Original Article

Journal of Human Genetics (2007) 52, 308–316; doi:10.1007/s10038-007-0113-x

Population history of the Dniester-Carpathians: evidence from Alu markers

Alexander Varzari1,2,6, Wolfgang Stephan2, Vadim Stepanov7, Florina Raicu3, Radu Cojocaru4, Yuri Roschin5, Cristiana Glavce3, Valentin Dergachev6, Maria Spiridonova7, Horst D Schmidt8 and Elisabeth Weiss2

  1. 1National Center of Reproductive Health and Medical Genetics, Burebista str. 82, 2062 Kishinev, Moldova
  2. 2Biocentre, Ludwigs-Maximilian University Munich, Grosshaderner Strasse 2, 82152 Planegg-Martinsried, Germany
  3. 3Anthropological Research Centre "Francisc Rainer", Romanian Academy, B-dul Eroii Sanitari 8, Sector 5, Bucharest, Romania
  4. 4National Scientific and Practical Centre for Preventive Medicine, Ministry of Health, Gheorghi Asachi 67, 2028 Kishinev, Moldova
  5. 5Medical Diagnostical Centre "Modus Vivendi", Kishinev, Moldova, Burebista str. 80, 2062 Kishinev, Moldova
  6. 6Institute of Archaeology and Ethnography, Academy of Sciences of Moldova, Banulescu-Bodoni str. 35, 2012 Kishinev, Moldova
  7. 7Research Institute of Medical Genetics, Russian Academy of Medical Sciences, Nab. Ushayky 10, 634050 Tomsk, Russia
  8. 8Department of Anthropology, University of Ulm, Parkstrasse 11, 89073 Ulm, Germany

Correspondence: Alexander Varzari, National Center of Reproductive Health and Medical Genetics, Burebista str. 82, 2062 Kishinev, Moldova. E-mail: a_varsahr@yahoo.com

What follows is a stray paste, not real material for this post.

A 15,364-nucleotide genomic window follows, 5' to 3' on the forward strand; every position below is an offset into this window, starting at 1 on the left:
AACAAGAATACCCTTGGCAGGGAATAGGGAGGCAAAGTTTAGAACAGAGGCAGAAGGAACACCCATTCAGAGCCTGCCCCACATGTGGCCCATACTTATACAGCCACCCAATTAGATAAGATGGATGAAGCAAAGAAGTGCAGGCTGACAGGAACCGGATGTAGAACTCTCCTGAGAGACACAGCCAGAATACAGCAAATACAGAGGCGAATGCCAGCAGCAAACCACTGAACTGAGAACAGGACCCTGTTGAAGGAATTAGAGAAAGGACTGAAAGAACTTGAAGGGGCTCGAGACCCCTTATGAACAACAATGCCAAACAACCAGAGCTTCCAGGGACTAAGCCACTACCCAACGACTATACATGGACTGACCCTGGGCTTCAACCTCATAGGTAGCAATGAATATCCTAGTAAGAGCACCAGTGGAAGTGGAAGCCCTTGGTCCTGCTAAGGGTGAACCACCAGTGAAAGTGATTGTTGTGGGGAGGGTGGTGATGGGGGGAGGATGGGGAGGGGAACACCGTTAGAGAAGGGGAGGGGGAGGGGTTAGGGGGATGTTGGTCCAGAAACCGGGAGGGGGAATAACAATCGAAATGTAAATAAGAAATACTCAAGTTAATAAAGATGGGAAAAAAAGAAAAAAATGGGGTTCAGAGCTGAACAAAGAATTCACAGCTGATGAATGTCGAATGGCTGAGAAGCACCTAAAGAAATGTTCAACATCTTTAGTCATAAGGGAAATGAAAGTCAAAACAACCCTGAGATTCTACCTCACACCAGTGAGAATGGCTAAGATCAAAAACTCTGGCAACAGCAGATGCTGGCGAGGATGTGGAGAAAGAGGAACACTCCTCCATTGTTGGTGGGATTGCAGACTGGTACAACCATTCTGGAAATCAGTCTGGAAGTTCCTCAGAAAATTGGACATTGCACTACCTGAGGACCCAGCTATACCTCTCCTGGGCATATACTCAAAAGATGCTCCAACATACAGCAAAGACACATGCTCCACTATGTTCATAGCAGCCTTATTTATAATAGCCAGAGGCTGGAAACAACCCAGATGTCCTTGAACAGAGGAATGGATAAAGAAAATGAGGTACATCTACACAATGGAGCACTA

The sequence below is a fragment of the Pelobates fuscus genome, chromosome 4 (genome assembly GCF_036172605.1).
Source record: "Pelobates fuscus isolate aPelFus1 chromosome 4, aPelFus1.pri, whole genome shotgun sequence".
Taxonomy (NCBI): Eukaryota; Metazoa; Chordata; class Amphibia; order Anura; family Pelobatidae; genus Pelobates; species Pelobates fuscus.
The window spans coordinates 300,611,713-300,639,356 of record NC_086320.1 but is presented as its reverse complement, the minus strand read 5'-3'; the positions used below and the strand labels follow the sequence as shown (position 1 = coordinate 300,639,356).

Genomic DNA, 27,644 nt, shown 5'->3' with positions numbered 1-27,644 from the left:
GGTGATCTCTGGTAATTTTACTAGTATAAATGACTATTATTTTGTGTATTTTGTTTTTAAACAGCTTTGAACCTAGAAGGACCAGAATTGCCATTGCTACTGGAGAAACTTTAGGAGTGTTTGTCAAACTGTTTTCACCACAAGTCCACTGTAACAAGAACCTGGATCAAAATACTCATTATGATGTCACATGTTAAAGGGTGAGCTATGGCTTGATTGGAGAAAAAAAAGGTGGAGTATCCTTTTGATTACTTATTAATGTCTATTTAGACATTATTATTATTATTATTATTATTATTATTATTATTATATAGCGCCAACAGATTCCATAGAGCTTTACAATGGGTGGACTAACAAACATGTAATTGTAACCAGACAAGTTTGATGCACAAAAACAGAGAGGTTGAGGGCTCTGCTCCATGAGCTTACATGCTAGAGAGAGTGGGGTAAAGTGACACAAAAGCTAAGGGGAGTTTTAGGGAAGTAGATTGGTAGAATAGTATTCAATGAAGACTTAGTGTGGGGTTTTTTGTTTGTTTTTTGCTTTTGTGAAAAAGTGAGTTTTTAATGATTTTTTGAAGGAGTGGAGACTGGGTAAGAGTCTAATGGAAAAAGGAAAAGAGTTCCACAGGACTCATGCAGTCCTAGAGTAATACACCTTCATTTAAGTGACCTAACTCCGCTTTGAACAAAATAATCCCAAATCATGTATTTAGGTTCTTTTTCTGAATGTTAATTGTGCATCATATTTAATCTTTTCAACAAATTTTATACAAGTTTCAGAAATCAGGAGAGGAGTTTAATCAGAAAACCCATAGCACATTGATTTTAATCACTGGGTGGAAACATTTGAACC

Received 11 November 2006; Accepted 3 January 2007; Published online 16 February 2007.



The area between the Dniester and the eastern Carpathian mountain range is at a geographical crossroads between eastern Europe and the Balkans. Little is known about the genetics of the population of this region. We performed an analysis of 12 binary autosomal markers in samples from six Dniester-Carpathian populations: two Moldavian, one Romanian, one Ukrainian and two Gagauz populations. The results were compared with gene frequency data from culturally and linguistically related populations from Southeast Europe and Central Asia. Small genetic differences were found among southeastern European populations (in particular those of the Dniester-Carpathian region). The observed homogeneity suggests either a very recent common ancestry of all southeastern European populations or strong gene flow between them. Despite this low level of differentiation, tree reconstruction and principle component analyses allowed a distinction between Balkan-Carpathian (Macedonians, Romanians, Moldavians, Ukrainians and Gagauzes) and eastern Mediterranean (Turks, Greeks and Albanians) population groups. The genetic affinities among Dniester-Carpathian and southeastern European populations do not reflect their linguistic relationships. The results indicate that the ethnic and genetic differentiations occurred in these regions to a considerable extent independently of each other. In particular, Gagauzes, a Turkic-speaking population, show closer affinities to their geographical neighbors than to other Turkic populations.


Alu insertion, DNA polymorphism, Moldavians, Romanians, Ukrainians, Gagauzes, Population structure